Overland Storage today made a move for the high end of the midrange and the enterprise with its latest SnapSAN...
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storage arrays, including solid-state drives (SSDs) and management features such as thin provisioning, automated tiering and caching, and volume cloning.
Both systems scale to 288 TB, support volume cloning, thin provisioning, remote replication, snapshots and a disk spin-down capability. The SnapSAN 5000 includes more advanced features, such as AutoCache for SSDs, AutoTune for performance analysis and AutoTier for automated data movement to different drive classes. The SnapSAN 5000 also has WORM capabilities for compliance.
Both arrays also support SAS and Nearline SAS drives, as well as SSDs.
Although a relative newcomer in the storage area network (SAN) market, Overland is positioning the new systems as low-cost alternatives to midrange and enterprise storage systems from EMC, NetApp, Hitachi Data Systems (HDS), Hewlett-Packard, Dell and IBM.
The SnapSAN 3000 is priced at $14,000 while the SnapSAN 5000 is priced at $17,000.
"What they are doing is bringing many high-end system features for midrange products at an all-inclusive price," said Randy Kerns, senior strategist at Boulder, Colo.-based Evaluator Group Inc. "They have added lots of capabilities only seen in high-end storage enterprises. You don't pay extra for those features. It's in an all-inclusive price."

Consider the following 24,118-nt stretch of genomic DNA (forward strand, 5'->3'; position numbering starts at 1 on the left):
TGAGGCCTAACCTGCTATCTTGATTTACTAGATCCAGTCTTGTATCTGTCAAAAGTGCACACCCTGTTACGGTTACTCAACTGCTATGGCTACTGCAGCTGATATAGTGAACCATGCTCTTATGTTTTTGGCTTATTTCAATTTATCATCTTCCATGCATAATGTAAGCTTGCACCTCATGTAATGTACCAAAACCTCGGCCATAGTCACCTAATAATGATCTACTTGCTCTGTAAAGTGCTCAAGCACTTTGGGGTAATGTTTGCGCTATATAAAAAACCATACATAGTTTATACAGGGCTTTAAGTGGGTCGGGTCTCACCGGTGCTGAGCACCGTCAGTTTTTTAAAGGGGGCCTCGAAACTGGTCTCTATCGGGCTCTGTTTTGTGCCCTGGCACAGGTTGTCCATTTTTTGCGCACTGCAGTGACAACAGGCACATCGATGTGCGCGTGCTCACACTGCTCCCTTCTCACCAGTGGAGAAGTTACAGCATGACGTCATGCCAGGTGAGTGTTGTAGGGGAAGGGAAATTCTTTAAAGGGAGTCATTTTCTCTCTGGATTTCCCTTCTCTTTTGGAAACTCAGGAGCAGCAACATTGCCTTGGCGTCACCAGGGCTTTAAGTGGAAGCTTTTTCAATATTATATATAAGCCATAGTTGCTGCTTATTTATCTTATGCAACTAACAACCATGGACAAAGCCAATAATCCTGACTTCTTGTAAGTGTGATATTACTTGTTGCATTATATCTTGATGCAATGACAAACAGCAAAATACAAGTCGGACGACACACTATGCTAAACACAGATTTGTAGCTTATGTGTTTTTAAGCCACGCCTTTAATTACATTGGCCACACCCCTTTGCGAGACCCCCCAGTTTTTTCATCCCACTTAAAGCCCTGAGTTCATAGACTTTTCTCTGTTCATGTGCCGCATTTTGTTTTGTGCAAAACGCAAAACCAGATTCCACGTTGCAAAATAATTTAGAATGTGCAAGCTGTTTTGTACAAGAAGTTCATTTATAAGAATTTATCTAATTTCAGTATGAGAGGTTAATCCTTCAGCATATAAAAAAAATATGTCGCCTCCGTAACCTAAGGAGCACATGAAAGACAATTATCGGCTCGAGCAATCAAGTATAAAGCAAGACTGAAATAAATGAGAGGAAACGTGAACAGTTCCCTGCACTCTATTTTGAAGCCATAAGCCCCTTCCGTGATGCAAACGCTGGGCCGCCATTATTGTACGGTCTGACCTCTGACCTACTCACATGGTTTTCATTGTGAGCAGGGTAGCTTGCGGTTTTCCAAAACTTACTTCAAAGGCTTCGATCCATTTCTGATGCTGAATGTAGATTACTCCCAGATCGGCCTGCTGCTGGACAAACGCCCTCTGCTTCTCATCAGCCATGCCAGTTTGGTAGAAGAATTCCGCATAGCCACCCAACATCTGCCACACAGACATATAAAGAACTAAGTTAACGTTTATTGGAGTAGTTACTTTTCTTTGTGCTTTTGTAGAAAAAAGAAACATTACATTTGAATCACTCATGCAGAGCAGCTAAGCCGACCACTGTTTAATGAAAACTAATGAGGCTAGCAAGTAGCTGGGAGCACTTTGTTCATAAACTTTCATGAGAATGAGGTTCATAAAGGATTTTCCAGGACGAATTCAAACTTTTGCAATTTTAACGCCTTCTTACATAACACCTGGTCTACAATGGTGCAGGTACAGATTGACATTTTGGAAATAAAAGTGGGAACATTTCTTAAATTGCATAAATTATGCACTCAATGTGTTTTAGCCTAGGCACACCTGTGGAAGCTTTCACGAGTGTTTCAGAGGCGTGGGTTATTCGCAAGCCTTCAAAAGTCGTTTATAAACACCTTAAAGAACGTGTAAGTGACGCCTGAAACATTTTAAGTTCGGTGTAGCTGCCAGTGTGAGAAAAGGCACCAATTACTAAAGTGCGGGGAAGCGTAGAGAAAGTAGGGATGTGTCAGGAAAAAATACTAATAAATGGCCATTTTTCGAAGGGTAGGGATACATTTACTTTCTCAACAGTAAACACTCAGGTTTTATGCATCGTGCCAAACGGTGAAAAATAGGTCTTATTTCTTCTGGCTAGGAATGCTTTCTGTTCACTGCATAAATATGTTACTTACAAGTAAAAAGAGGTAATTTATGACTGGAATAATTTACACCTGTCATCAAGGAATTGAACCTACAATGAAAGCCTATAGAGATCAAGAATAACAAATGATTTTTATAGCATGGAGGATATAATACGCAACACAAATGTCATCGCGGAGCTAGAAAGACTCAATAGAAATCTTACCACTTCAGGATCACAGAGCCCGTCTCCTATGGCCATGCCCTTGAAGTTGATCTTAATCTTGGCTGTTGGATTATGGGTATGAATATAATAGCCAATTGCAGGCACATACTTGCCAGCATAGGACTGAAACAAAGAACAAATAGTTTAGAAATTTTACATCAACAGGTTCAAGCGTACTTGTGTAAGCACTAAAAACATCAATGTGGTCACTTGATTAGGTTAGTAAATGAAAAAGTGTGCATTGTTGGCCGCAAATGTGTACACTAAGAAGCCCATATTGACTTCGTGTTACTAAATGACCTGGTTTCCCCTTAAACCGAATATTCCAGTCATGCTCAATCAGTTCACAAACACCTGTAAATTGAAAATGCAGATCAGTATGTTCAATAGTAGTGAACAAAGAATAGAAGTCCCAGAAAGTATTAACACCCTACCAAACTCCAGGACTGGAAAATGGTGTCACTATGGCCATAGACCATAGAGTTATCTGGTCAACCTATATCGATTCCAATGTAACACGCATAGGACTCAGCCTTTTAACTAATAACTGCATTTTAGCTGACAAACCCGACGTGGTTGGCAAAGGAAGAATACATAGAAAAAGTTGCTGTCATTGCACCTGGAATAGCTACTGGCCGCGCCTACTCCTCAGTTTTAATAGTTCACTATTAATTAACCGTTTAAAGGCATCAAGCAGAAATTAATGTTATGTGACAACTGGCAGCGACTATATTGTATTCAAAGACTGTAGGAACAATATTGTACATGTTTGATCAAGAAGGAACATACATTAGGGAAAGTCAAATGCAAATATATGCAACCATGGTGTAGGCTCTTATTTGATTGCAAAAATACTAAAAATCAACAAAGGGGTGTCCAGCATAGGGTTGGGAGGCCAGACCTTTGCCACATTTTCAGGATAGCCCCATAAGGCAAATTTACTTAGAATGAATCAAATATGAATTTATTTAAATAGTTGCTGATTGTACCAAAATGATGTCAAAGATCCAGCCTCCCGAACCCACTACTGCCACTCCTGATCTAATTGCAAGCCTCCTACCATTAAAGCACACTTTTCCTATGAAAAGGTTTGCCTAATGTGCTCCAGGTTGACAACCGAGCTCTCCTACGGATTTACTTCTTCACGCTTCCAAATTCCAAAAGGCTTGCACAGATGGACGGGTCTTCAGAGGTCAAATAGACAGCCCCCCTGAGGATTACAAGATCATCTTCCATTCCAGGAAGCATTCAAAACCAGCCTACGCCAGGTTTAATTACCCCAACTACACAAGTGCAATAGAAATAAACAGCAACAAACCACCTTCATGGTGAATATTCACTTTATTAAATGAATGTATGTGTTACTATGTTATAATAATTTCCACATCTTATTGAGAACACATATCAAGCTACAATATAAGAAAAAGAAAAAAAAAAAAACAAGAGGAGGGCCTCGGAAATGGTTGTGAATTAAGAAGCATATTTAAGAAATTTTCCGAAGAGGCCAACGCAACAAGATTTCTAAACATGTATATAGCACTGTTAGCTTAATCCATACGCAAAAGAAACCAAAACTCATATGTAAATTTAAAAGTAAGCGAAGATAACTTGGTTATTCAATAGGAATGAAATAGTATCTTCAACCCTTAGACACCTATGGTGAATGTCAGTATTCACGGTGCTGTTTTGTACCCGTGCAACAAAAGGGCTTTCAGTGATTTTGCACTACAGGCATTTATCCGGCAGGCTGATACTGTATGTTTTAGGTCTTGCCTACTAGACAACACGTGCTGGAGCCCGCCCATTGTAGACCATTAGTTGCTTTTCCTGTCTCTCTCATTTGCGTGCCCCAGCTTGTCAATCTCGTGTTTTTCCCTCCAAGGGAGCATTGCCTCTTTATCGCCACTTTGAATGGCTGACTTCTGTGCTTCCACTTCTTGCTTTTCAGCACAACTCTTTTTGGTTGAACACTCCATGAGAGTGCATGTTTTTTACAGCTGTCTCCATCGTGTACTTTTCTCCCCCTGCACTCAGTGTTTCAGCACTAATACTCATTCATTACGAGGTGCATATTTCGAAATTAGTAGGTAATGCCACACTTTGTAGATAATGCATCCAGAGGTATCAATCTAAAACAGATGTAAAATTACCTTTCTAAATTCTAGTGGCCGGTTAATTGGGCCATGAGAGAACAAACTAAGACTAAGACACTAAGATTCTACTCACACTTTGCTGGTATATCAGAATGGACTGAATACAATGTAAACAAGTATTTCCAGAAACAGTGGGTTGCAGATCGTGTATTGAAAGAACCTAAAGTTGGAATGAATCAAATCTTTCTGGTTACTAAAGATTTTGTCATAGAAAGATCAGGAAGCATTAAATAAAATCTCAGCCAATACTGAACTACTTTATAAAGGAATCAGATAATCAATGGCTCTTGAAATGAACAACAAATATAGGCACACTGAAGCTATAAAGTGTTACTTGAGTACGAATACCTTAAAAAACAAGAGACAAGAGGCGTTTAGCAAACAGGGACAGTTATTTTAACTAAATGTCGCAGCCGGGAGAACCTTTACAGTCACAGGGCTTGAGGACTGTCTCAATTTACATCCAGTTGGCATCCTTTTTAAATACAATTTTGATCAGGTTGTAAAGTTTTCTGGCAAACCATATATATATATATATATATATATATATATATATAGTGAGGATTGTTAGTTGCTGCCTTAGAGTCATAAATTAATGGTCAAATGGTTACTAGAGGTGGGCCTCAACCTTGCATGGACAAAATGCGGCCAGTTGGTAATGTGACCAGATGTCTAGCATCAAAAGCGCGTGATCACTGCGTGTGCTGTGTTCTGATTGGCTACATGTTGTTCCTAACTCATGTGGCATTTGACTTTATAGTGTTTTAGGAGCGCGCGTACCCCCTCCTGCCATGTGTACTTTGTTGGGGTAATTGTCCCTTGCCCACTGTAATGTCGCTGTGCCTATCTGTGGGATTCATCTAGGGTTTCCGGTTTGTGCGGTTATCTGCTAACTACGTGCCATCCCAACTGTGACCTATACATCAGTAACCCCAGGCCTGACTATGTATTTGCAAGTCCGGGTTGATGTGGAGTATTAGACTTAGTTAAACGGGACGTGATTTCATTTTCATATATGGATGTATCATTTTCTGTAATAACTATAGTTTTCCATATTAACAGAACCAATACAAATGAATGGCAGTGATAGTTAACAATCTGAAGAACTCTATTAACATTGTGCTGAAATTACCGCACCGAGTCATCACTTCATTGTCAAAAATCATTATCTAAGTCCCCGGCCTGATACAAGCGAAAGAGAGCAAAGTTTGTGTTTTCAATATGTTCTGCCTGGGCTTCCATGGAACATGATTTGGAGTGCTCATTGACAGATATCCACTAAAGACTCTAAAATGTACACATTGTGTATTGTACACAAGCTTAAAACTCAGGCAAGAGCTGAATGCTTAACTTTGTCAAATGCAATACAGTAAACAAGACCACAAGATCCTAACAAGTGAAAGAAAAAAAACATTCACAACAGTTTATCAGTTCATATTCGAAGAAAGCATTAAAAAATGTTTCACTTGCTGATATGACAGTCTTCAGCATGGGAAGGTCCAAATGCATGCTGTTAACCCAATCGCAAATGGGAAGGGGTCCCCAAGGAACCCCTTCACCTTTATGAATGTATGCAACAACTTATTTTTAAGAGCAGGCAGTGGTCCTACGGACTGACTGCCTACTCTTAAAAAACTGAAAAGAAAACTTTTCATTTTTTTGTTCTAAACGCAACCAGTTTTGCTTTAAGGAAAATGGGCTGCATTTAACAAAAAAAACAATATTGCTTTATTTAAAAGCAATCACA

According to San Diego-based Overland Storage, there are no immediate plans to discontinue the lower-end SnapSAN 2000 and the entry-level SnapSAN 1000.
"They are completely different architectures," said Joe Disher, the company's solutions marketing manage. "The 5000 is for higher performance and much more complex data sets; anything that requires lots of I/O. The 3000 also is for high-performance applications, but not necessarily the highest performance applications."
Can Overland 'Snap' out of financial slump?
Overland is betting its business on its Snap disk storage products. Overland launched the SnapSAN platform in 2010, two years after it acquired the Snap Server NAS product line from Adaptec in an attempt to diversify from a tape-only vendor to a storage systems company. The transition has been rough, as Overland continues to lose money. The vendor lost $13 million in 2010 and $14.5 million in 2011, and losses have continued in recent quarters.